The CARES Act set up a bunch of oversight mechanisms, including establishment of a Congressional Oversight Commission to oversee the $500 billion loan fund. It’s the statute’s only oversight mechanism that’s actually tied to Congress which—again—is the place the Constitution put appropriations and legislative powers in the first place. (In April, House Majority Leader Nancy Pelosi also named a House Select Committee on the Coronavirus Crisis to oversee the CARES Act.)

The five-member commission has the power to hold hearings and request (but not subpoena) documents from Treasury, but only if it has a chairperson, who is to be picked jointly by Senate Majority Leader Mitch McConnell and Speaker Pelosi. So far, they haven’t agreed on anybody. Until that person is in place, the commission cannot even hire staff. The headless four-member commission nonetheless managed last week to comply with its statutory obligation to issue a 30-day report on Treasury’s progress to date. It’s pretty telling.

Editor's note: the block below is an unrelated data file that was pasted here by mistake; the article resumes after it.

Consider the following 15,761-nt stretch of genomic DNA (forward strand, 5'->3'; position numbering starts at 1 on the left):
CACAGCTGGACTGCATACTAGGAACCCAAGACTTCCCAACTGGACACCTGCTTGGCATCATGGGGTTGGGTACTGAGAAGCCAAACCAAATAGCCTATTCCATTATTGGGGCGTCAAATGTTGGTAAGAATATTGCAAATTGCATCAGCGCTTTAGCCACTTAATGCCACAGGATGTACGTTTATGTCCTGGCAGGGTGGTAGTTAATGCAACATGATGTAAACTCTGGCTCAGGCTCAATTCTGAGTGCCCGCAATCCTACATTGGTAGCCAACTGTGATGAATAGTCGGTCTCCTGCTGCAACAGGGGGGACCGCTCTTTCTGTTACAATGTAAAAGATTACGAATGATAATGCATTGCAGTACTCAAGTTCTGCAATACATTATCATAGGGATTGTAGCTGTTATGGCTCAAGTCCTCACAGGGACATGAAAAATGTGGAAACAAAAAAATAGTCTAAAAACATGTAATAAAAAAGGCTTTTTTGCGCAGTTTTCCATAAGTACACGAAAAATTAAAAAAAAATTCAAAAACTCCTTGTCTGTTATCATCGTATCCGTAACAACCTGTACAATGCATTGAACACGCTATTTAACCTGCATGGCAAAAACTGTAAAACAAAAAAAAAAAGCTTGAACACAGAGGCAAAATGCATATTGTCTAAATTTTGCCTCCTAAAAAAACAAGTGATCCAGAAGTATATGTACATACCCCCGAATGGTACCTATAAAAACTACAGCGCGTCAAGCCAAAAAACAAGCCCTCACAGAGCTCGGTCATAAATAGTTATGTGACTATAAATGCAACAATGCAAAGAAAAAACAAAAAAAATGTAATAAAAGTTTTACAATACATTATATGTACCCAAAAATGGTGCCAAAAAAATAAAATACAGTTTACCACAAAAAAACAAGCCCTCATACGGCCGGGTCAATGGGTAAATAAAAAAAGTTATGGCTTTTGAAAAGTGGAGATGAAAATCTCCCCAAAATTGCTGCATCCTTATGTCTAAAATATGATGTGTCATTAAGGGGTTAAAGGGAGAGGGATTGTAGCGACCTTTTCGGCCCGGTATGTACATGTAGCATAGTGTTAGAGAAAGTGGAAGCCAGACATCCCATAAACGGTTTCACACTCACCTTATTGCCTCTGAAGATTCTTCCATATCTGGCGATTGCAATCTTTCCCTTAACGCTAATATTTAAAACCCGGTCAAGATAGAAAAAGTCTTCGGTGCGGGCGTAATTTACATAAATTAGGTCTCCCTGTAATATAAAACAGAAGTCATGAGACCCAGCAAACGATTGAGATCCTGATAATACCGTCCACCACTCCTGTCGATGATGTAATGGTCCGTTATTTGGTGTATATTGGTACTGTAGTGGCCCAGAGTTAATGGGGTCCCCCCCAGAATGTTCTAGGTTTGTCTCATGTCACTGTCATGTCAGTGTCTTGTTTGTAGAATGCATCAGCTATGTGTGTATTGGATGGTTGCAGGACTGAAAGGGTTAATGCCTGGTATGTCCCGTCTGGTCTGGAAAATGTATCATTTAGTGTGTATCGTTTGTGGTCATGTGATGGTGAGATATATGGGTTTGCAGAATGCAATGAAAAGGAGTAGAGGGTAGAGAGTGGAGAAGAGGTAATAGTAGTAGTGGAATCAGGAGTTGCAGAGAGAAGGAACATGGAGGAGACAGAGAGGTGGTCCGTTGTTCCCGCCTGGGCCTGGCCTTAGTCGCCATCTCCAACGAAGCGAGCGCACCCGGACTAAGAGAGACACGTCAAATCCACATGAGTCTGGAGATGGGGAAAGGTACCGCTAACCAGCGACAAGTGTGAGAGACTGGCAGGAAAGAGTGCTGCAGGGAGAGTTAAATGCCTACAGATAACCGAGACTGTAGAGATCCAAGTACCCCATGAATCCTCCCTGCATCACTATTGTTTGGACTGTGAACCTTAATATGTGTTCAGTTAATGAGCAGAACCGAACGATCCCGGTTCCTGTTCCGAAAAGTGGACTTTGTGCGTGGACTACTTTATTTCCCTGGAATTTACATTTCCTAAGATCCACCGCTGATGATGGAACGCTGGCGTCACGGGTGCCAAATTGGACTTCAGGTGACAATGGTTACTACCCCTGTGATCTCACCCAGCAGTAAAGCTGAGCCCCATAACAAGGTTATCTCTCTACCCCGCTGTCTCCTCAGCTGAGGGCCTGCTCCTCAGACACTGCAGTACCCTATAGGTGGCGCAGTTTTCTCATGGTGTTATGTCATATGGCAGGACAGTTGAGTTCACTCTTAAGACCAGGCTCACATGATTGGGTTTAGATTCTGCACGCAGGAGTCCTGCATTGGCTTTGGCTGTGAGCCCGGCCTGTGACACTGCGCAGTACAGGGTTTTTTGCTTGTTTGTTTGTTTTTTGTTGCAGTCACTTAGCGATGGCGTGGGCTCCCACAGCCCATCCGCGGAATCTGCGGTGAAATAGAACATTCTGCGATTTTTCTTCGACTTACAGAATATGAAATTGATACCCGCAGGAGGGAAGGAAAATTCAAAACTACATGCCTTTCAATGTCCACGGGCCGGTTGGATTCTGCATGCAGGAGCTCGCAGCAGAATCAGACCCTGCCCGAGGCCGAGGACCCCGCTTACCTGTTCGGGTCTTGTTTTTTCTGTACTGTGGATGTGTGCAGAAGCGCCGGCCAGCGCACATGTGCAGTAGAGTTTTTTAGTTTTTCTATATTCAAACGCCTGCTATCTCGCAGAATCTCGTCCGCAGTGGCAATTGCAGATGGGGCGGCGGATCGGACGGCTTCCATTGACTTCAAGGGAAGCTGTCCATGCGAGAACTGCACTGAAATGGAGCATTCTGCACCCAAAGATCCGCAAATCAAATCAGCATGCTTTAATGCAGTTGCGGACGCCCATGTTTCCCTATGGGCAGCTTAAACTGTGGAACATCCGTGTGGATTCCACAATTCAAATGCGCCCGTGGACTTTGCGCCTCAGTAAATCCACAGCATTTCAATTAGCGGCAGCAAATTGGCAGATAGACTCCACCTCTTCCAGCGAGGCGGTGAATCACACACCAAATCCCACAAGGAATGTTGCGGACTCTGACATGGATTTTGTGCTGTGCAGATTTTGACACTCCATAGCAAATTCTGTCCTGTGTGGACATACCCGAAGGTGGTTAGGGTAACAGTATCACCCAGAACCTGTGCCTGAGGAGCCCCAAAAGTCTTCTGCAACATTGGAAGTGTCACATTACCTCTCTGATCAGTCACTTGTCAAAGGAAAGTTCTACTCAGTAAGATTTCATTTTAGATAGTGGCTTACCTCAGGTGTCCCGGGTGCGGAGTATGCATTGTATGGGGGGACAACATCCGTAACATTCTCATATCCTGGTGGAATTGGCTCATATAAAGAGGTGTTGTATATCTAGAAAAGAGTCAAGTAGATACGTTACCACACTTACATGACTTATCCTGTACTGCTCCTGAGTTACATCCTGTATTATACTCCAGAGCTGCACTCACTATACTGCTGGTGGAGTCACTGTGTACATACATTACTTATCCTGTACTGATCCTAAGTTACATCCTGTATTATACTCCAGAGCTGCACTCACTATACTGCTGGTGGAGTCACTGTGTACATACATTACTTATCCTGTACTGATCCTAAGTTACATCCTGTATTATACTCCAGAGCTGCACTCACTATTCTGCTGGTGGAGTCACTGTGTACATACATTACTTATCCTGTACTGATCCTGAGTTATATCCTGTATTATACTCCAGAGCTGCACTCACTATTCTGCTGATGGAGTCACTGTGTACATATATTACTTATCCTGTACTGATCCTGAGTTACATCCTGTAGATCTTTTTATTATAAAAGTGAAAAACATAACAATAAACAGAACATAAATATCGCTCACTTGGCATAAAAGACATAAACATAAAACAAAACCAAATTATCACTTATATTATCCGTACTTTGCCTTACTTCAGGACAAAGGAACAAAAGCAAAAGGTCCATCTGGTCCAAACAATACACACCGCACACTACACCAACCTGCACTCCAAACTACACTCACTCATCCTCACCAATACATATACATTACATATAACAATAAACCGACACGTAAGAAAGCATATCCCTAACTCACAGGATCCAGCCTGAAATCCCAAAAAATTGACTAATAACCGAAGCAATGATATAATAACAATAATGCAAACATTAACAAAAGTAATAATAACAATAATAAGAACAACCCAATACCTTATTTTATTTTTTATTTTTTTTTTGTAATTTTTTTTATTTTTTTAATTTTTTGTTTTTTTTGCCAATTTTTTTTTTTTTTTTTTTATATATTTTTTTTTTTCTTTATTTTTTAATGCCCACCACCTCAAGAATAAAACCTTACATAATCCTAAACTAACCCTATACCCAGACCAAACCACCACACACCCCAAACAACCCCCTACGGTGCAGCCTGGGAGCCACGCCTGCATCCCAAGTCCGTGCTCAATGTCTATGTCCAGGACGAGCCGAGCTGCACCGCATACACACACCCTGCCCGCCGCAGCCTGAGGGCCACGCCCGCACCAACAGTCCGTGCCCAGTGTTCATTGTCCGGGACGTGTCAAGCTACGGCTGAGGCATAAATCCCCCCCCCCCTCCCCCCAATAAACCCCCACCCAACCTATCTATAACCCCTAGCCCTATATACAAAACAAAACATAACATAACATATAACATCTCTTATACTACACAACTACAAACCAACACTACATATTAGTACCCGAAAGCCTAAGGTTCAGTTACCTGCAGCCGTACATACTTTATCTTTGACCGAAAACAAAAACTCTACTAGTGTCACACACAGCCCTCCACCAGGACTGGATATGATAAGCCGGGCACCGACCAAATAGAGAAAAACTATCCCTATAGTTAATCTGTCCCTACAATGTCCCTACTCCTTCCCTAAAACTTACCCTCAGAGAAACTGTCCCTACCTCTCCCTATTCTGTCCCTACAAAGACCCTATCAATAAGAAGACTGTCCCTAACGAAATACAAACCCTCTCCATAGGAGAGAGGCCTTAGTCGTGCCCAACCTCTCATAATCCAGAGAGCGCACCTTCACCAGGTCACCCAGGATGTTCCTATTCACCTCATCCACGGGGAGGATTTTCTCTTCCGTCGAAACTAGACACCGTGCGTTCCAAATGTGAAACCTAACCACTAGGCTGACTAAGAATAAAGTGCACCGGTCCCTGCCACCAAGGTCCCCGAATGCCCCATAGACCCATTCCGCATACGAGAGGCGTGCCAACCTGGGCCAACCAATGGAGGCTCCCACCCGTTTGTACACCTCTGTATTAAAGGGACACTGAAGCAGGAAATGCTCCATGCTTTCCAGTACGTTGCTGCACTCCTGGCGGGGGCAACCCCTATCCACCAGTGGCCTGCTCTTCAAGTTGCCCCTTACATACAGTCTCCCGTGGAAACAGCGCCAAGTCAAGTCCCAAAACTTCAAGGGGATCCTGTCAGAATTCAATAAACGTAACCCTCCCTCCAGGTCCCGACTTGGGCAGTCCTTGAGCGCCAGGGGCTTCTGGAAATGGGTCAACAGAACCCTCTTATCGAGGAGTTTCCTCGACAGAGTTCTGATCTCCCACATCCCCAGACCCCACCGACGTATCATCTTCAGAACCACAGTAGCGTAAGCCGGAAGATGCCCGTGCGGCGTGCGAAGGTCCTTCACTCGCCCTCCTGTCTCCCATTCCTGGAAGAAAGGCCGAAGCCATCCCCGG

The May 18 “report” is actually entitled “Questions About the CARES Act’s $500 Billion Emergency Economic Stabilization Funds.” The commission is statutorily charged with answering two questions: What are the Treasury and the Fed doing with $500 billion in taxpayer money? And who is that money helping?

So far, the $46 billion in airline loans haven’t been disbursed, although Treasury published “procedures and minimum requirements” for doing so. Of the $454 billion balance, only $37.5 billion was handed out as of the date of the report.